Medicare guidelines state that the duration of these services must be reasonable. Your physical therapist will perform an initial evaluation to determine the amount and frequency of therapy sessions. Medicare recipients will still have to pay the annual Part B deductible, which was $233 in 2022.

Will Obamacare cover physical therapy?

Rehabilitative and habilitative healthcare are covered under the Affordable Care Act, which means at least part of your physical therapy will be paid if you have a plan from the Health Insurance Marketplace.[3] Depending on the state you’re enrolled in, the number of physical therapy sessions that are covered in a year may be capped.

Check Out: What Is the Affordable Care Act?

Does Medicaid cover physical therapy?

Medicaid covers physical therapy in 41 states, according to a Kaiser Family Foundation survey of all state Medicaid directors. In states where Medicaid covers physical therapy, 25 have limitations on services.[4]

Keep in Mind: If a state considers a type of healthcare service to be an “optional benefit,” it may still be covered. However, there may be stricter eligibility requirements or fewer sessions covered. Contact your state Medicaid agency for more information.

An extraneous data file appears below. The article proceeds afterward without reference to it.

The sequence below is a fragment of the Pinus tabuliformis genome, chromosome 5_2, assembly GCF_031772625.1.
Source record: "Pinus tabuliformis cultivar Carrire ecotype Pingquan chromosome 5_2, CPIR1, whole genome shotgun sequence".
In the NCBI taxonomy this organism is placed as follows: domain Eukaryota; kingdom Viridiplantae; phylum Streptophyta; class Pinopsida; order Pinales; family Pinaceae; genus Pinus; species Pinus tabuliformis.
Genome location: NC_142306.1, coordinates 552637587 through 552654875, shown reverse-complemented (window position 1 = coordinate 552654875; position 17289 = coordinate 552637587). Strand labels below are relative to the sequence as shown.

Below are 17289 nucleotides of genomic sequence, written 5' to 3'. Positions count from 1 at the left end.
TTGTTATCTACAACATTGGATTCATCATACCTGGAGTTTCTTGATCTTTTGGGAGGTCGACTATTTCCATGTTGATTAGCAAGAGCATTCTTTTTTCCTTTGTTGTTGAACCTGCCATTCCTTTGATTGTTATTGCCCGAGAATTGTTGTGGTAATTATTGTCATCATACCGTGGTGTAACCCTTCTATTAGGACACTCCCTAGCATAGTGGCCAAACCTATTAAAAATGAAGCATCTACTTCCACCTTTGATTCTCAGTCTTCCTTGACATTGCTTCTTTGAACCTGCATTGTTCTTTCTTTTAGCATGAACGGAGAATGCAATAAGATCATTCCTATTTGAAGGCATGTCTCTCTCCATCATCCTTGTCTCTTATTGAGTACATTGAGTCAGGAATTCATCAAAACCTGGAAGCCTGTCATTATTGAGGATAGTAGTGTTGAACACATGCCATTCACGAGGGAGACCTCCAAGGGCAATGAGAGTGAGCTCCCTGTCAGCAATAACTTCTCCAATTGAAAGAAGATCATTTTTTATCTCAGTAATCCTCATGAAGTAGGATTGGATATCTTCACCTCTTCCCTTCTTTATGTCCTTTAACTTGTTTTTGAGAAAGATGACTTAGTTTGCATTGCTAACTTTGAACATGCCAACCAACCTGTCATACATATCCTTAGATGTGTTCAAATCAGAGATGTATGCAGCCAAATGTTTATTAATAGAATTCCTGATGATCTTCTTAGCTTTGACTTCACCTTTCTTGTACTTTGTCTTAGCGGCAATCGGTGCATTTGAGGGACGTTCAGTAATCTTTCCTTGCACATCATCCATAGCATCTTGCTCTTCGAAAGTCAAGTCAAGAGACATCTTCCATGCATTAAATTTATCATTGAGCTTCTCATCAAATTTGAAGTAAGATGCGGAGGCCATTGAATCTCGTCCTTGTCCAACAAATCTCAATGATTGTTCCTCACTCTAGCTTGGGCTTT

How does physical therapy coverage work?

Insurance coverage for physical therapy functions similarly to coverage for other medical needs. To understand how much you’ll owe for your physical therapy services, here are a few terms to familiarize yourself with:

  • Deductible: This is the amount you pay out of pocket before insurance starts covering your expenses. So you may have to pay for a few of your physical therapy sessions in full before insurance coverage kicks in.[5]

  • Copay: This is the amount you pay on a per-session basis. The amount is determined by your insurance plan and doesn’t change from session to session.

  • Co-insurance: After you’ve met your deductible, this is the portion of costs you’re responsible for. If your co-insurance is 20%, this means you pay 20% of the costs associated with physical therapy, then insurance covers the rest.

  • Out-of-pocket maximum: When you hit this amount in a year, your insurance plan will pay 100% of covered costs going forward, until the new plan year.

If you work with a therapist who isn’t in your network, you’ll end up paying more out of pocket. Receiving a referral from your primary care physician is a good way to find physical therapists in your network.

Learn More: What’s the Difference Between Deductible and Out-of-Pocket in Health Insurance?

How much does physical therapy cost with insurance coverage?

To help understand how physical therapy benefits work, let’s look at an example of a summary of insurance benefits in a specific state.